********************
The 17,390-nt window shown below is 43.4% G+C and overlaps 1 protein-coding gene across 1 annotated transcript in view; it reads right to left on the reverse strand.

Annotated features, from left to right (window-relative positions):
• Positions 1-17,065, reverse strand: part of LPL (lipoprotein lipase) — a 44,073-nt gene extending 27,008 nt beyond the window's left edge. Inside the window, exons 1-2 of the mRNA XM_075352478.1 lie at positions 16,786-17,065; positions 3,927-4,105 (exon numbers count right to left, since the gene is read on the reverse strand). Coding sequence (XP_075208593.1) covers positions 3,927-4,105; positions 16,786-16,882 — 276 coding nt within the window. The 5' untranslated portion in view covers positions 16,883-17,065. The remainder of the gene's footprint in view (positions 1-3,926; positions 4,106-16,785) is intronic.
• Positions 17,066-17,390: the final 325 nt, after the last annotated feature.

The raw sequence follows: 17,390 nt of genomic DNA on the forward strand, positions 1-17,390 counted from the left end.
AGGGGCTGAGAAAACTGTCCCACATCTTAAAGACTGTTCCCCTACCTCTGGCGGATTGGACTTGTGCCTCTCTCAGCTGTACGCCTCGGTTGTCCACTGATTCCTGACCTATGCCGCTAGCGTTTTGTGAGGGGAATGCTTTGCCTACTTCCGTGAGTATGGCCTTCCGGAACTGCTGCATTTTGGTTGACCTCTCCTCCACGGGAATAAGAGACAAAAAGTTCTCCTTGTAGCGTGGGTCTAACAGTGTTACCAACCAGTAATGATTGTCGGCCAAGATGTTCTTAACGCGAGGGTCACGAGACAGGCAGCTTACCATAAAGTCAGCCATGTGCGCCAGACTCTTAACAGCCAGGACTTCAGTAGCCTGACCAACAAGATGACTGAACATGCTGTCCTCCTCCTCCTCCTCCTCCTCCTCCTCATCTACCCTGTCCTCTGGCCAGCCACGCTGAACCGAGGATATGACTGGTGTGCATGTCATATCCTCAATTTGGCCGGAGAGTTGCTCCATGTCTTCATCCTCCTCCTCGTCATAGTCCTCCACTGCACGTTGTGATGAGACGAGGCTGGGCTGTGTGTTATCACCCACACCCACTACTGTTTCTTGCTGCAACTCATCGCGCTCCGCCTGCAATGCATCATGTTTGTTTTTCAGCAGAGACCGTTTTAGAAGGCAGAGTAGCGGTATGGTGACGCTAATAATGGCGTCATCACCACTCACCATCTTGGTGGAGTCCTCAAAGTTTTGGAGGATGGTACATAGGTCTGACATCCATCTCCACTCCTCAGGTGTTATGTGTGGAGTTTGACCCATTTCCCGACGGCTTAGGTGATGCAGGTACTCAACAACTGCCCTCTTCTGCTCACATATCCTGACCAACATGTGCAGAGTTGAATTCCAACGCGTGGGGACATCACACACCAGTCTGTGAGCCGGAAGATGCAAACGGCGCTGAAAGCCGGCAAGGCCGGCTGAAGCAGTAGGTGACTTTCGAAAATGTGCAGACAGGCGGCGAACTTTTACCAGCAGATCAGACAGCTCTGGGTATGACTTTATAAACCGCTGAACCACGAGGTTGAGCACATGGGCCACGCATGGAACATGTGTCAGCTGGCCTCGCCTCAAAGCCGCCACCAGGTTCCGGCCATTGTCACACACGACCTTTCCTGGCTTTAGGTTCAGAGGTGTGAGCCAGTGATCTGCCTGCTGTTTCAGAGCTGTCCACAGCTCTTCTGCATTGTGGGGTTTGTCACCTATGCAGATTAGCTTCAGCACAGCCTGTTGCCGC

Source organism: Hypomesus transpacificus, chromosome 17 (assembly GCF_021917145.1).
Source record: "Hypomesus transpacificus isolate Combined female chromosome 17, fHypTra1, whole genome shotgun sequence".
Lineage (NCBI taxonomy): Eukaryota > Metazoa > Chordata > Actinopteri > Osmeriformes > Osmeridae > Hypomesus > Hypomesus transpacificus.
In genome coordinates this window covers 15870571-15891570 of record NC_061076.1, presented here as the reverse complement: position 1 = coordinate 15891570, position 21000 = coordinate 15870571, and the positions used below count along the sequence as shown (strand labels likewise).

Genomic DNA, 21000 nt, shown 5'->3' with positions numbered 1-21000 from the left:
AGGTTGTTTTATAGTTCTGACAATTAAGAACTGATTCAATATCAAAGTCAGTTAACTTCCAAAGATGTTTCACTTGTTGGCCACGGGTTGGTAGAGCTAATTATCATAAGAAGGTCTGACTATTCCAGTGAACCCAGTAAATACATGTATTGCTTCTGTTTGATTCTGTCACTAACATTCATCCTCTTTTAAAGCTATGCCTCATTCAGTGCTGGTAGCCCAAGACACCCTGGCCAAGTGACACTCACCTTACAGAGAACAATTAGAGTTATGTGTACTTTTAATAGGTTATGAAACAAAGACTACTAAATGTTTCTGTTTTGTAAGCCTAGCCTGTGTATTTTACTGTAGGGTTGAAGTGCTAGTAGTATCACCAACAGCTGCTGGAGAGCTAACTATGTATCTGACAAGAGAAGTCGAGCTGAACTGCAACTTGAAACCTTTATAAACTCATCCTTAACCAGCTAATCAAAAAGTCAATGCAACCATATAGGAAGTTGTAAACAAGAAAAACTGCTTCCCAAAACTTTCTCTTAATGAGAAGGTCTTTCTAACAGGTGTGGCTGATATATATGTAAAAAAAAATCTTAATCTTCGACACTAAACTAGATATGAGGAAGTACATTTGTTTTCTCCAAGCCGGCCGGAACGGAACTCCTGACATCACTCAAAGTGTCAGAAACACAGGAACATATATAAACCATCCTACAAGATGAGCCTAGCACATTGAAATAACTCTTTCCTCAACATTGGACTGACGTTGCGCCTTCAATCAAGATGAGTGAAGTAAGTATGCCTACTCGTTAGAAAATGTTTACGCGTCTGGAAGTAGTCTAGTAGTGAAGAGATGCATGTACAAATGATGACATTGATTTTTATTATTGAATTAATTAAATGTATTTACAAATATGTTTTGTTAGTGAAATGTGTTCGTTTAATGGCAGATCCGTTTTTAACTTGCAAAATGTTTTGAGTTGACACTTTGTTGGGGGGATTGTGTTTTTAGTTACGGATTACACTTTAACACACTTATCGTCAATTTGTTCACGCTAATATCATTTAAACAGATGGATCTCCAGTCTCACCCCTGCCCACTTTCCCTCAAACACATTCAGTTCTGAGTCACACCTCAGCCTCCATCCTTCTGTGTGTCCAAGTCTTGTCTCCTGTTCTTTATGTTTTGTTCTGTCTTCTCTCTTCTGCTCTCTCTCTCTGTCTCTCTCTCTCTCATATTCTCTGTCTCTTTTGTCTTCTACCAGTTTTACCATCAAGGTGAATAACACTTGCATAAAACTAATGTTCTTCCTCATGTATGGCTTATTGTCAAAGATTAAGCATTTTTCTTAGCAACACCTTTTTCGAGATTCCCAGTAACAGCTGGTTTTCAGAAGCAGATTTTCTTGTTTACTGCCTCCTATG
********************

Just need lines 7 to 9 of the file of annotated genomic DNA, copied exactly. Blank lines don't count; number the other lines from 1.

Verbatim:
Source organism: Hypomesus transpacificus, chromosome 17 (assembly GCF_021917145.1).
Source record: "Hypomesus transpacificus isolate Combined female chromosome 17, fHypTra1, whole genome shotgun sequence".
Lineage (NCBI taxonomy): Eukaryota > Metazoa > Chordata > Actinopteri > Osmeriformes > Osmeridae > Hypomesus > Hypomesus transpacificus.